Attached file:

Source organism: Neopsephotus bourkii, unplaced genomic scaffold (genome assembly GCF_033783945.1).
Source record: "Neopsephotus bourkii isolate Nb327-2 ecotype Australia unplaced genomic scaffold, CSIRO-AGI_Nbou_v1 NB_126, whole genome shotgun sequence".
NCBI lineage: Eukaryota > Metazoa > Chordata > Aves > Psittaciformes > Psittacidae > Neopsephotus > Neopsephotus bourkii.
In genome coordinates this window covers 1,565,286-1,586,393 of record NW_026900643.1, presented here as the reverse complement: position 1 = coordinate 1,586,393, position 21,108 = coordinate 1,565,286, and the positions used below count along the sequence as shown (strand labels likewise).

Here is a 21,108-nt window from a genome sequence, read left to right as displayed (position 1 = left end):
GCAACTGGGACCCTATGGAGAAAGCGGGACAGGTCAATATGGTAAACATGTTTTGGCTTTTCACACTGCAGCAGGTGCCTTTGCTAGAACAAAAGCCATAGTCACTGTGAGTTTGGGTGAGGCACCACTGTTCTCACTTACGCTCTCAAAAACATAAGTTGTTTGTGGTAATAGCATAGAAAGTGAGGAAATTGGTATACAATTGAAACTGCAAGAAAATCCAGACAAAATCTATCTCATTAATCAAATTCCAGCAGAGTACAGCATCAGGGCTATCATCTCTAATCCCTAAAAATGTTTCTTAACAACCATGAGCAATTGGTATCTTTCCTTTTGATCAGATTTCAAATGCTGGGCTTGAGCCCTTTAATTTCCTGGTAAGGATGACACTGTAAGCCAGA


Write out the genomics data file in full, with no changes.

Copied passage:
Source organism: Neopsephotus bourkii, unplaced genomic scaffold (genome assembly GCF_033783945.1).
Source record: "Neopsephotus bourkii isolate Nb327-2 ecotype Australia unplaced genomic scaffold, CSIRO-AGI_Nbou_v1 NB_126, whole genome shotgun sequence".
NCBI lineage: Eukaryota > Metazoa > Chordata > Aves > Psittaciformes > Psittacidae > Neopsephotus > Neopsephotus bourkii.
In genome coordinates this window covers 1,565,286-1,586,393 of record NW_026900643.1, presented here as the reverse complement: position 1 = coordinate 1,586,393, position 21,108 = coordinate 1,565,286, and the positions used below count along the sequence as shown (strand labels likewise).

Here is a 21,108-nt window from a genome sequence, read left to right as displayed (position 1 = left end):
GCAACTGGGACCCTATGGAGAAAGCGGGACAGGTCAATATGGTAAACATGTTTTGGCTTTTCACACTGCAGCAGGTGCCTTTGCTAGAACAAAAGCCATAGTCACTGTGAGTTTGGGTGAGGCACCACTGTTCTCACTTACGCTCTCAAAAACATAAGTTGTTTGTGGTAATAGCATAGAAAGTGAGGAAATTGGTATACAATTGAAACTGCAAGAAAATCCAGACAAAATCTATCTCATTAATCAAATTCCAGCAGAGTACAGCATCAGGGCTATCATCTCTAATCCCTAAAAATGTTTCTTAACAACCATGAGCAATTGGTATCTTTCCTTTTGATCAGATTTCAAATGCTGGGCTTGAGCCCTTTAATTTCCTGGTAAGGATGACACTGTAAGCCAGA